Story: Intellectuals

Peter Buck (Te Rangi Hīroa) at work

Peter Buck (Te Rangi Hīroa) at work

Peter Buck, or Te Rangi Hīroa as he preferred to be called later (right), is shown recording the making of a hīnaki (eel trap) by Paratene Ngata during a Dominion Museum ethnographic field trip up the East Coast in 1923. Although the Polynesian Society was started by Pākehā ethnologists such as Percy Smith, the journal did accept contributions in Māori, and during the early 20th century Buck and Āpirana Ngata were sympathetic to its work. Both men combined their own ethnological interests with wider leadership in the Māori world as politicians, scholars and thinkers. They were both kaumātua and intellectuals.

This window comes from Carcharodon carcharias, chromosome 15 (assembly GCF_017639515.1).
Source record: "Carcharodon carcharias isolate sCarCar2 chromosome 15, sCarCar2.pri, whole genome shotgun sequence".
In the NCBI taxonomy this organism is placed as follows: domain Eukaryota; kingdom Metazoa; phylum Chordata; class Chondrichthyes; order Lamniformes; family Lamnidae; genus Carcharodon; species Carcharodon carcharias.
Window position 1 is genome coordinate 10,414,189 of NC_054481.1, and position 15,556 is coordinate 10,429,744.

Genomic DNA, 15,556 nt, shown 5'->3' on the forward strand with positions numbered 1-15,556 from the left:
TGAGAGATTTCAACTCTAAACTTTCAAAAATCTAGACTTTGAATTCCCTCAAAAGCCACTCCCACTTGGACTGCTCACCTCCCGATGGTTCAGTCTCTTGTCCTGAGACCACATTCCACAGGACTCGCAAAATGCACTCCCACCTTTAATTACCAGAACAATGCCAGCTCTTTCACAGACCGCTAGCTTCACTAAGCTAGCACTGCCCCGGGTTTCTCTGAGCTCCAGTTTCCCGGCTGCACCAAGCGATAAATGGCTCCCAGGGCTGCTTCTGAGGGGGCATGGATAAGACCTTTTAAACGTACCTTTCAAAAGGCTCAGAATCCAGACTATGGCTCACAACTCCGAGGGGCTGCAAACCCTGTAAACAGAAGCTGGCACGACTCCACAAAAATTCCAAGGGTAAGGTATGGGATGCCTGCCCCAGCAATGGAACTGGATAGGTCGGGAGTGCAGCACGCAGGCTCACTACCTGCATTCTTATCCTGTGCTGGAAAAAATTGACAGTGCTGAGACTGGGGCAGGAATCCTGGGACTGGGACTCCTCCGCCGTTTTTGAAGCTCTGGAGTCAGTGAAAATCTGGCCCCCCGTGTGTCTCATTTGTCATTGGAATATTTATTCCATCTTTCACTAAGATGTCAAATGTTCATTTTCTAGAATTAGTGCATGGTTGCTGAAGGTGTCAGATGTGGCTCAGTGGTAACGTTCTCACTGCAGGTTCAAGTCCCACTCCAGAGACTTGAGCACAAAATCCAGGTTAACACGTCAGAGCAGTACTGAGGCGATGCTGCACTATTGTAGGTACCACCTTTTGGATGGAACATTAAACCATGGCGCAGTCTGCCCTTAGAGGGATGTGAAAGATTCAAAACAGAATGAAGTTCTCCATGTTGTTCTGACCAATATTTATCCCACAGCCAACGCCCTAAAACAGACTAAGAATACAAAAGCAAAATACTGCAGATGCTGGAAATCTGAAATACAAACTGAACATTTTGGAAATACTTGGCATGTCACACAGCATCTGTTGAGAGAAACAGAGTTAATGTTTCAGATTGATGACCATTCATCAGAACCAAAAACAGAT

Using this item

Alexander Turnbull Library, Eric Ramsden Collection (PAColl-0546)
Reference: 1/2-037930-F
Photograph by James Ingram McDonald

Permission of the Alexander Turnbull Library, National Library of New Zealand, Te Puna Mātauranga o Aotearoa, must be obtained before any re-use of this image.

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How to cite this page:

Chris Hilliard, 'Intellectuals - Learned societies and journals, 1890s to 1930s', Te Ara - the Encyclopedia of New Zealand, (accessed 4 March 2024)

Story by Chris Hilliard, published 22 Oct 2014